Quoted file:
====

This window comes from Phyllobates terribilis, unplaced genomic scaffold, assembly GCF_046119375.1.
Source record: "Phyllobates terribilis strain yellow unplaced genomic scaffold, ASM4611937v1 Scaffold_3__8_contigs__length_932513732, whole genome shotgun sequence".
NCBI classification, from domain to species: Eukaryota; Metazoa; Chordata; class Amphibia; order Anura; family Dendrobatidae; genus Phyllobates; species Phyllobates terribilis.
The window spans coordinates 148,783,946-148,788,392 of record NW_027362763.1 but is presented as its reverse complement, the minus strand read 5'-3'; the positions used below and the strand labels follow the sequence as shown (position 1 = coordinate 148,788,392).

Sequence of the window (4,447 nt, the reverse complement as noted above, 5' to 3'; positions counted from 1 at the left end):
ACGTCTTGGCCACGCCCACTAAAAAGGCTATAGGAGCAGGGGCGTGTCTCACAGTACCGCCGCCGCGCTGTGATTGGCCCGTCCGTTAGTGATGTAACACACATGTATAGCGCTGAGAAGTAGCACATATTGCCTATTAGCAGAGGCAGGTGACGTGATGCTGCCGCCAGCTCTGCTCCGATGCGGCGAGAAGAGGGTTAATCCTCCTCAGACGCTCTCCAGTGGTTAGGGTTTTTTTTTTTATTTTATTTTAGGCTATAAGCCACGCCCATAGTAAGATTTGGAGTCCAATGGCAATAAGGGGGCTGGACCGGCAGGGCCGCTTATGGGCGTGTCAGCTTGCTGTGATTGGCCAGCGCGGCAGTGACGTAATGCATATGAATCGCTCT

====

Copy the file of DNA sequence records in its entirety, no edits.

This window comes from Phyllobates terribilis, unplaced genomic scaffold, assembly GCF_046119375.1.
Source record: "Phyllobates terribilis strain yellow unplaced genomic scaffold, ASM4611937v1 Scaffold_3__8_contigs__length_932513732, whole genome shotgun sequence".
NCBI classification, from domain to species: Eukaryota; Metazoa; Chordata; class Amphibia; order Anura; family Dendrobatidae; genus Phyllobates; species Phyllobates terribilis.
The window spans coordinates 148,783,946-148,788,392 of record NW_027362763.1 but is presented as its reverse complement, the minus strand read 5'-3'; the positions used below and the strand labels follow the sequence as shown (position 1 = coordinate 148,788,392).

Sequence of the window (4,447 nt, the reverse complement as noted above, 5' to 3'; positions counted from 1 at the left end):
ACGTCTTGGCCACGCCCACTAAAAAGGCTATAGGAGCAGGGGCGTGTCTCACAGTACCGCCGCCGCGCTGTGATTGGCCCGTCCGTTAGTGATGTAACACACATGTATAGCGCTGAGAAGTAGCACATATTGCCTATTAGCAGAGGCAGGTGACGTGATGCTGCCGCCAGCTCTGCTCCGATGCGGCGAGAAGAGGGTTAATCCTCCTCAGACGCTCTCCAGTGGTTAGGGTTTTTTTTTTTATTTTATTTTAGGCTATAAGCCACGCCCATAGTAAGATTTGGAGTCCAATGGCAATAAGGGGGCTGGACCGGCAGGGCCGCTTATGGGCGTGTCAGCTTGCTGTGATTGGCCAGCGCGGCAGTGACGTAATGCATATGAATCGCTCT